Meniere's disease is a disorder of the inner ear that can affect balance through intense bouts of vertigo and may eventually lead to hearing loss, usually in one ear. This disease usually manifests between the ages of 18 and 35 and is more common in women. There are more than 200,000 cases of Meniere's disease in the United States every year.
Causes of Meniere's Disease
The cause of Meniere's disease is unknown. One line of thinking says it may result from a viral infection and the body's reaction to that. Changes in the inner ear, including fluid build-up and a change in fluid consistency, are common and can be further aggravated by allergies, uncharacteristic immune response, head trauma, migraines, smoking and stress. There may also be an inherited component due to a family history of Meniere's.
Symptoms of Meniere's Disease
Symptoms of Meniere's can be constant or may appear intermittently. Common symptoms include:
- Frequent vertigo (dizziness) that may last for hours or as little as 20 minutes.
- Vertigo may cause loss of balance, nausea and vomiting.
- Feelings of pressure or fullness in the ear.
- Tinnitus, a ringing noise in the ear with no external cause.
- Hearing loss, which can come and go (fluctuating) or be progressive and lead to permanent hearing loss.
It is important to note that several of Meniere's disease symptoms overlap with a variety of other illnesses. It is essential to see a doctor to rule out these other possibilities.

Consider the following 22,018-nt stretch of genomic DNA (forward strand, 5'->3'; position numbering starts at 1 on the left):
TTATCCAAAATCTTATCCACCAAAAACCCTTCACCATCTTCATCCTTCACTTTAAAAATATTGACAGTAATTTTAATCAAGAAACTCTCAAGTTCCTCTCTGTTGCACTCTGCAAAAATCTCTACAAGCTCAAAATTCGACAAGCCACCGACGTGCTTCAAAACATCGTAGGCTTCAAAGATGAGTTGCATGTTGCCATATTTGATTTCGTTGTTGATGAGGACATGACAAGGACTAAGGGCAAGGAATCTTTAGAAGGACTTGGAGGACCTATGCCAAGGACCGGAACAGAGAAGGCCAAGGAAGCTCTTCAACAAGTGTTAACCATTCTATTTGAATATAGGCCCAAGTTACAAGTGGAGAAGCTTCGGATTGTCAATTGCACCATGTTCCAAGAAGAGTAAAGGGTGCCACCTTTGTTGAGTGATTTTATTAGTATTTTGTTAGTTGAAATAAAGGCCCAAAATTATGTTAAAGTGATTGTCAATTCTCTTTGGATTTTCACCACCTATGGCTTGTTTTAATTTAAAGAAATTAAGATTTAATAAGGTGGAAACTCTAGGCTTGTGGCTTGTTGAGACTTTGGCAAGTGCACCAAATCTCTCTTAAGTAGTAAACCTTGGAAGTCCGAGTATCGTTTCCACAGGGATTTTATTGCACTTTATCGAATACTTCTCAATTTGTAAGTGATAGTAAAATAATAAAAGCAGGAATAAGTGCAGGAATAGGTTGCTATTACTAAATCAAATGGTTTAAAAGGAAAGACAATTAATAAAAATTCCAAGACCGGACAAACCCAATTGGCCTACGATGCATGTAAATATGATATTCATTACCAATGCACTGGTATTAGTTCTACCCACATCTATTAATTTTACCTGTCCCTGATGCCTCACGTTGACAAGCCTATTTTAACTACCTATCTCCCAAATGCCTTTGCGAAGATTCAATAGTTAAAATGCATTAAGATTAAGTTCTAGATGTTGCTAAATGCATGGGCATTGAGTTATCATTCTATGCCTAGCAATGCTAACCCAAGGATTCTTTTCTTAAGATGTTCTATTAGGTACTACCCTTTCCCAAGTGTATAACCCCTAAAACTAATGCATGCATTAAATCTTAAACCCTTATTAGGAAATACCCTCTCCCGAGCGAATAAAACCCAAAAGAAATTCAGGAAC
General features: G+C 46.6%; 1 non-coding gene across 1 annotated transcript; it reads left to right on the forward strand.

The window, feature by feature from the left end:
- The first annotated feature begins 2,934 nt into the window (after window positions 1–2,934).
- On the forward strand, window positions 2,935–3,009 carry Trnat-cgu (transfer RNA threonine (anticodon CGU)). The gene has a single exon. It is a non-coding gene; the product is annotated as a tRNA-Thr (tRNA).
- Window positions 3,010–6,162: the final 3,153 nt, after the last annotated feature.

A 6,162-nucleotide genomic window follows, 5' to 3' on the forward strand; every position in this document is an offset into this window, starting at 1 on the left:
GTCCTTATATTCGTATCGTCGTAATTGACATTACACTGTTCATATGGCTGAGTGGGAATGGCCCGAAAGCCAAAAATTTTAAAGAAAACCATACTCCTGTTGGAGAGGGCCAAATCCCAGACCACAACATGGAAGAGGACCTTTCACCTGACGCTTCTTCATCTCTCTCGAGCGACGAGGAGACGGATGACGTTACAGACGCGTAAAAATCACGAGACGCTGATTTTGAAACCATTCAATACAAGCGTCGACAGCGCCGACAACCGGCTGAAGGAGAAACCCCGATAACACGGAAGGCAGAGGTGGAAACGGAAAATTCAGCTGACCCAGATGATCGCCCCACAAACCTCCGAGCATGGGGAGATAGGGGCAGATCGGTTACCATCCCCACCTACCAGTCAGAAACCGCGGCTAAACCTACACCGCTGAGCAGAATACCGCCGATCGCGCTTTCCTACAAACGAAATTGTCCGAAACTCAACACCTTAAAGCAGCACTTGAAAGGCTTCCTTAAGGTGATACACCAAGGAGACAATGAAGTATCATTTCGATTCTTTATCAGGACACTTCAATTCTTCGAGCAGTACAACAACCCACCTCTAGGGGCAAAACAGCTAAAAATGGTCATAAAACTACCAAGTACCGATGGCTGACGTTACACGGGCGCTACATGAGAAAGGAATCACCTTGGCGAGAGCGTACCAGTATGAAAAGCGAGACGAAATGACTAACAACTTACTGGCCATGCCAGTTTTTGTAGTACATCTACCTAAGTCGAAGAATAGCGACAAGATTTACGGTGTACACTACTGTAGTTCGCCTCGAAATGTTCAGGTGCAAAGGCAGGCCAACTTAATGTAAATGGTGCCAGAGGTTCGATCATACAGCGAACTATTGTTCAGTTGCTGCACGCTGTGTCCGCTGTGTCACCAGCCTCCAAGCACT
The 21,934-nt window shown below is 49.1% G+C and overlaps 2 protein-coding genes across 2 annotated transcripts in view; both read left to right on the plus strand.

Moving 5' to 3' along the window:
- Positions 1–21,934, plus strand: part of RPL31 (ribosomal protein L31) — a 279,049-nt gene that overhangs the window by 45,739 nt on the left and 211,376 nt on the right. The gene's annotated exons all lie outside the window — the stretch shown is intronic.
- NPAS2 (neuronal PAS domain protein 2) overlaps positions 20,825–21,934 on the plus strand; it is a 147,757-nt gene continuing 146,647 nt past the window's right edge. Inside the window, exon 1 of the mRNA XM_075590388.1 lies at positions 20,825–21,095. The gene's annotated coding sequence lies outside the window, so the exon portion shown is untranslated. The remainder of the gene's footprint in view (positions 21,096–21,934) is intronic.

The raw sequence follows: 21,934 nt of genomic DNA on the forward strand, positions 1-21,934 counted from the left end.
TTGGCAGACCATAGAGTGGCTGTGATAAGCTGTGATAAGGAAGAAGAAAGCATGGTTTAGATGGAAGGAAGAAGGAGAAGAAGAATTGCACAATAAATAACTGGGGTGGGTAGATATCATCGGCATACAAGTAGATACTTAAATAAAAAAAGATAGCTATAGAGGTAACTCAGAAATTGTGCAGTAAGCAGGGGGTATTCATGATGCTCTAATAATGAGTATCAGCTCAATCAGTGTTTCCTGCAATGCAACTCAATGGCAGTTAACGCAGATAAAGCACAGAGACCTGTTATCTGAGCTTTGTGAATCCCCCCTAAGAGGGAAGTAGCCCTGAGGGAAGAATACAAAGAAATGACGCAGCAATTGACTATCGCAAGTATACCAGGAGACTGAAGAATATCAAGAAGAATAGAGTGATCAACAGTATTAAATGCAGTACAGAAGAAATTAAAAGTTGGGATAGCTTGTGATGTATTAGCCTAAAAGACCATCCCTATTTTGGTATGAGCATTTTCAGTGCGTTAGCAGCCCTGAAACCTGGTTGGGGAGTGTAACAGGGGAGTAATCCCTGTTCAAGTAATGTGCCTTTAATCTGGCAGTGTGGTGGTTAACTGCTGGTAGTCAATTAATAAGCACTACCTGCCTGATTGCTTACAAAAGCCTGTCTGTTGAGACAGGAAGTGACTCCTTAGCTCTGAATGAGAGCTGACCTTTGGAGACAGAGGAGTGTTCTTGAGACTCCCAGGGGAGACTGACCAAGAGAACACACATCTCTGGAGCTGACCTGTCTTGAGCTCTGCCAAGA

Treatment of Meniere's Disease
Currently, there is no cure for Meniere's disease. Treatments strive to treat the vertigo aspect of the disease.
- Motion sickness and anti-nausea medications may provide temporary relief from vertigo symptoms.
- Diuretics may lessen fluid retention in the middle ear.
- Eating a salt-restricted diet may help lessen fluid retention in the middle ear.
- Vestibular rehabilitation therapy is an exercise program that attempts to improve balance and reduce the dizziness caused by vertigo.
- Endolymphatic sac decompression may temporarily fix vertigo by allowing excess fluid to drain. However, fluid build-up reappears in many cases.
- A vestibular nerve section destroys a portion of the vestibulocochlear nerve to keep the affected ear from transmitting balance information to the brain.
- A labyrinthectomy is the surgical removal of part or all of the inner ear. A surgery of last resort, when most or all of the hearing is lost in one ear, this surgery may relieve symptoms of vertigo.
When to See a Physician for Meniere's Disease
Meniere's disease is a serious illness that can cause injury from falls due to dizziness from vertigo. It may also cause hearing loss. However, many other illnesses can cause one or more of the symptoms associated with Meniere's.
If you are experiencing any of these symptoms, it is important for you to consult an ear, nose and throat (ENT) doctor to get a diagnosis.